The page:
Japanese beetle – Squish, squash, soak
OK folks the unwanted Japanese beetle has arrived to local gardens. First appearing in eastern Iowa in 1994, this beetle devours over 300 types of garden plants and flowers, favorites being roses, grapes and linden trees. These beetles look similar to a June bug – but have a distinctive row of 5 white spots of tufted hair on each side of the abdomen.
Just to be clear, this beetle invader is not the Emerald Ash Borer, which threatens our ash trees; nor the Asian Ladybeetle, the orange spotted ladybug which evades homes in the fall. We have been very fortunate not to have had serious numbers of the Japanese beetle here yet. Last week however, I received several reports from area Master Gardeners announcing that this pest is now in our area.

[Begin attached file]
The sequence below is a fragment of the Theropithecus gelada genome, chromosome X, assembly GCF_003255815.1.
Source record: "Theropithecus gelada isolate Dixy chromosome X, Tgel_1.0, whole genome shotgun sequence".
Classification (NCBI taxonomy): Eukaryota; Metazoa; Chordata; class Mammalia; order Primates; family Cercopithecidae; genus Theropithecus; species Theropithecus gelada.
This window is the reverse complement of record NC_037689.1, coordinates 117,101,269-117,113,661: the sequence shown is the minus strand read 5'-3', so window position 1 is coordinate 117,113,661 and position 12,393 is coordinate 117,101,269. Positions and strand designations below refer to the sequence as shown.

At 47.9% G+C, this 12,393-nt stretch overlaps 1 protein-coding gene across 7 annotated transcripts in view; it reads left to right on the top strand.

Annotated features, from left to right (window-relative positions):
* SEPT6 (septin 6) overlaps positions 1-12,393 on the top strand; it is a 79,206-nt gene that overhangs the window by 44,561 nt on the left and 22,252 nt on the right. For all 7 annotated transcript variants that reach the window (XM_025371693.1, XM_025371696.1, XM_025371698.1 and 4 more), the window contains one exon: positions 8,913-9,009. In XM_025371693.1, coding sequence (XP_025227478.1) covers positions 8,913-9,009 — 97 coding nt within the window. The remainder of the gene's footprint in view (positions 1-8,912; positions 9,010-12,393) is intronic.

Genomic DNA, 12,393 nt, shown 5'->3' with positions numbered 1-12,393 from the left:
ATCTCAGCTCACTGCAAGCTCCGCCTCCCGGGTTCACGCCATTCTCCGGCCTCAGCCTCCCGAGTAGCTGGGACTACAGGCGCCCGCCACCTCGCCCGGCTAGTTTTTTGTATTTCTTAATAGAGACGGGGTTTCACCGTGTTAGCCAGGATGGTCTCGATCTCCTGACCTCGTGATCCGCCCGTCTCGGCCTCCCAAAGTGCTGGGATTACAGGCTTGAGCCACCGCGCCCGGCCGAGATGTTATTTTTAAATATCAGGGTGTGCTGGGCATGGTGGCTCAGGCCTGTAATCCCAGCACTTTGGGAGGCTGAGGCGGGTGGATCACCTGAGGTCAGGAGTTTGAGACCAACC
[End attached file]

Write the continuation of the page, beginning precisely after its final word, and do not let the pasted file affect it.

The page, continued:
Japanese beetles typically appear starting at the end of June, through the month of July, to feed, mate and lay eggs. Adults emerge from the soil, following a larval stage that overwinters as white, C-shaped grubs which feed on the roots of grass in the lawn. If you have visited gardens with Japanese beetles in southern or eastern Iowa, you will have seen the devastating damage to flowers and plants this insect can do.
One strategy of control is by hand picking the adults. As a Japanese beetle female can lay 60 eggs per season, each beetle annihilated is that many fewer potential grubs to hatch. Adults live about 2 months. With only a limited number now in our area, advising family, friends and neighbors to hand pick and dispose of any beetles found, may help to slow their spread. Smash beetles by hand, gloves optional, or knock them into a jar of soapy water and destroy.
For further information on the Japanese beetle, visit: www.ipm.iastate.edu/ipm/iiin/node/125
Did you know? The use of Japanese beetle traps is not recommended. Research advises these traps are not an effective means of control, as the pheromone attractants will invite more Japanese beetles into your yard, to join those already present.
For further information on garden insect pests or other gardening questions, contact Yvonne McCormick at firstname.lastname@example.org